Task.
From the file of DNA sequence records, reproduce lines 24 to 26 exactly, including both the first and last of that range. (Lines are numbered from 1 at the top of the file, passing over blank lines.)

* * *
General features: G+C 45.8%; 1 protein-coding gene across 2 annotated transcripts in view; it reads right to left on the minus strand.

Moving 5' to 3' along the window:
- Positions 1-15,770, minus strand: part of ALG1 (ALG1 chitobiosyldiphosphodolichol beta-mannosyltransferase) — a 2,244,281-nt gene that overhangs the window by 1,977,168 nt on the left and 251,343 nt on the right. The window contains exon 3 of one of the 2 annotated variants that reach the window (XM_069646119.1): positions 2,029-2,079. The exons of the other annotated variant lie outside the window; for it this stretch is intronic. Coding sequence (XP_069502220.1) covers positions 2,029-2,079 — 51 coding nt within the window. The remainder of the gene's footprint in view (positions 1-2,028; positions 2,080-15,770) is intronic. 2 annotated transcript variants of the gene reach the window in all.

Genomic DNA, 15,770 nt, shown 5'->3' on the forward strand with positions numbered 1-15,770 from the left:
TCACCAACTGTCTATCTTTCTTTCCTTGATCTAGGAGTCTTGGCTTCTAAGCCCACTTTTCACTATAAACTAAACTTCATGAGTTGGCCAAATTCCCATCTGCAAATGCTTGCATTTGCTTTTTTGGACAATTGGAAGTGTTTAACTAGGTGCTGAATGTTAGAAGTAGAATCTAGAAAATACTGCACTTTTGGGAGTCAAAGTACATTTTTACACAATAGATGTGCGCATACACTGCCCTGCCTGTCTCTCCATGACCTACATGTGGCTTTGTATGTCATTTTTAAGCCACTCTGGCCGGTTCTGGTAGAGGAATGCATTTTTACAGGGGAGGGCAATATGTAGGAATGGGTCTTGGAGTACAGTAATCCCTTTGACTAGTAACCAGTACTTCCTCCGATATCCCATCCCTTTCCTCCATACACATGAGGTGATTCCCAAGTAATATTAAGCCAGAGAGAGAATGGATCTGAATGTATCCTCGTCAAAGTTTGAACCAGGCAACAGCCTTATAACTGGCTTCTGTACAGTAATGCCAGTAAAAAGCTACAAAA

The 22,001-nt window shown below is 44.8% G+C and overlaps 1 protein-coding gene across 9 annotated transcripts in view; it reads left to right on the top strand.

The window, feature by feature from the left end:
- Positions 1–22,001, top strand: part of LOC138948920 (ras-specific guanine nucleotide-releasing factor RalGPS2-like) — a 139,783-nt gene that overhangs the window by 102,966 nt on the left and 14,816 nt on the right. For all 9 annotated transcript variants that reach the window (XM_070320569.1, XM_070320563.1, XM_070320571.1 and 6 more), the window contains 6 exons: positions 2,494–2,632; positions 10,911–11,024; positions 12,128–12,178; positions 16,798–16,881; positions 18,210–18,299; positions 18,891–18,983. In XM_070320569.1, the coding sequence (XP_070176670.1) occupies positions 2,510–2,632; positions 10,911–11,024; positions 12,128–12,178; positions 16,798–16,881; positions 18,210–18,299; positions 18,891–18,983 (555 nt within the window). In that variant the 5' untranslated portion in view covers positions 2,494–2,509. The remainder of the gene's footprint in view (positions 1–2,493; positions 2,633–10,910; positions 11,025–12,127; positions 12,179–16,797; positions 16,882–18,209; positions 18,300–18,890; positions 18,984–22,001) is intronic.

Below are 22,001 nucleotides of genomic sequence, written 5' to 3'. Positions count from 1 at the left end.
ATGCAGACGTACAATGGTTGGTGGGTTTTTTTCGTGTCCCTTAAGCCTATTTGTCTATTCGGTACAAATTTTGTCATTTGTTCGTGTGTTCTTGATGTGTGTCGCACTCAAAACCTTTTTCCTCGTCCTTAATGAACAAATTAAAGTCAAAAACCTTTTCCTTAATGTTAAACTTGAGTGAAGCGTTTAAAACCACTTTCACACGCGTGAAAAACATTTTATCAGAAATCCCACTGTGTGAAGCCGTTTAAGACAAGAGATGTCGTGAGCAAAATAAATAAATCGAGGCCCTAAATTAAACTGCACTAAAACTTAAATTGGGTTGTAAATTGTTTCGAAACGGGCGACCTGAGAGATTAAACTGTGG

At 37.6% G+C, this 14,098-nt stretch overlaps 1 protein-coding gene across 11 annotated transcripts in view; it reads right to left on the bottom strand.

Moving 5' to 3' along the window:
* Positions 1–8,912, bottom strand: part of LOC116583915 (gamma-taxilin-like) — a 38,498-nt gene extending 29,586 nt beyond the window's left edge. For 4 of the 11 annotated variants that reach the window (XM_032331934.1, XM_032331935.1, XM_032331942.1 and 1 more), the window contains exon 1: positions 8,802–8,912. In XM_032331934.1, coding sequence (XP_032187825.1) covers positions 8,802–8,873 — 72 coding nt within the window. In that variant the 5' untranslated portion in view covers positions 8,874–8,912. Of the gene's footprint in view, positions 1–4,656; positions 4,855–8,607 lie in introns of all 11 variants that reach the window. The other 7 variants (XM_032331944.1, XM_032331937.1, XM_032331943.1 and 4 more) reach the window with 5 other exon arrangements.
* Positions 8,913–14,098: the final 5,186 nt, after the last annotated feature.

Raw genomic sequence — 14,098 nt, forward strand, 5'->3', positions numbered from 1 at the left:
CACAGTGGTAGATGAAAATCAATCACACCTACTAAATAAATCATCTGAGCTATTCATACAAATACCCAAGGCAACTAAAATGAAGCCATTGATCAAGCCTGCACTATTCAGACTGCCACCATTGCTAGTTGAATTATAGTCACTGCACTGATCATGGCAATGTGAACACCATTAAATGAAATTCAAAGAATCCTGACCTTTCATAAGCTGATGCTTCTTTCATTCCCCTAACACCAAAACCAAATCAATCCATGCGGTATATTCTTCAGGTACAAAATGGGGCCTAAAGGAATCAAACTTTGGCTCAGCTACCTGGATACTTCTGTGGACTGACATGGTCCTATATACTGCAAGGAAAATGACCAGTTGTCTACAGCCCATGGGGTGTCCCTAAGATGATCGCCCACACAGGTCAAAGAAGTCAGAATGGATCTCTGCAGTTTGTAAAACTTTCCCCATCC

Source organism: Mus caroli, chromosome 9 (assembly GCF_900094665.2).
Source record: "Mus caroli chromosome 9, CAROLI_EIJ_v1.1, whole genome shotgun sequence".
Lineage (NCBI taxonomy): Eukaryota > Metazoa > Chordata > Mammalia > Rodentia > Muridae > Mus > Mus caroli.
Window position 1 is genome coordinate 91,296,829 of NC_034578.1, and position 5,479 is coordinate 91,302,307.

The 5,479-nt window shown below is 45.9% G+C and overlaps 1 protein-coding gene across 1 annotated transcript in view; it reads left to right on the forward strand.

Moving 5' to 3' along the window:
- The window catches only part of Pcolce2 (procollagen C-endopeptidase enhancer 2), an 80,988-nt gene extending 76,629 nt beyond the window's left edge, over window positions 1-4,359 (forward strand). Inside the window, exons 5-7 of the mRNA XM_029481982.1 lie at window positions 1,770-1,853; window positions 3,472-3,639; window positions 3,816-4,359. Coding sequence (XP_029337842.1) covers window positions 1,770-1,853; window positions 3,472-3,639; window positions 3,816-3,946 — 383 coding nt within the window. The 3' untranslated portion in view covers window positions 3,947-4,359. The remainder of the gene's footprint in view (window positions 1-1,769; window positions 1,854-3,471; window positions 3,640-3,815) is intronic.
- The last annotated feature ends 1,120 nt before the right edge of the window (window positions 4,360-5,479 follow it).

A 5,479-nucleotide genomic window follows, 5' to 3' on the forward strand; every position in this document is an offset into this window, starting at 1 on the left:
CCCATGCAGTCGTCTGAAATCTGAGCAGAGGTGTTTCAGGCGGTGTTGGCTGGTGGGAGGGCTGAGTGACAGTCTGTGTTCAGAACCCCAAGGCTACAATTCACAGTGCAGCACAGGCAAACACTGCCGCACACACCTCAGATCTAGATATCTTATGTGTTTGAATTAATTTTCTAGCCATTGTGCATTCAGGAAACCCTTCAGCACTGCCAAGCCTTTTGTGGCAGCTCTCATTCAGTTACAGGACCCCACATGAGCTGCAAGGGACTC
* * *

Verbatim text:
- The last annotated feature ends 1,120 nt before the right edge of the window (window positions 4,360-5,479 follow it).

A 5,479-nucleotide genomic window follows, 5' to 3' on the forward strand; every position in this document is an offset into this window, starting at 1 on the left:
CCCATGCAGTCGTCTGAAATCTGAGCAGAGGTGTTTCAGGCGGTGTTGGCTGGTGGGAGGGCTGAGTGACAGTCTGTGTTCAGAACCCCAAGGCTACAATTCACAGTGCAGCACAGGCAAACACTGCCGCACACACCTCAGATCTAGATATCTTATGTGTTTGAATTAATTTTCTAGCCATTGTGCATTCAGGAAACCCTTCAGCACTGCCAAGCCTTTTGTGGCAGCTCTCATTCAGTTACAGGACCCCACATGAGCTGCAAGGGACTC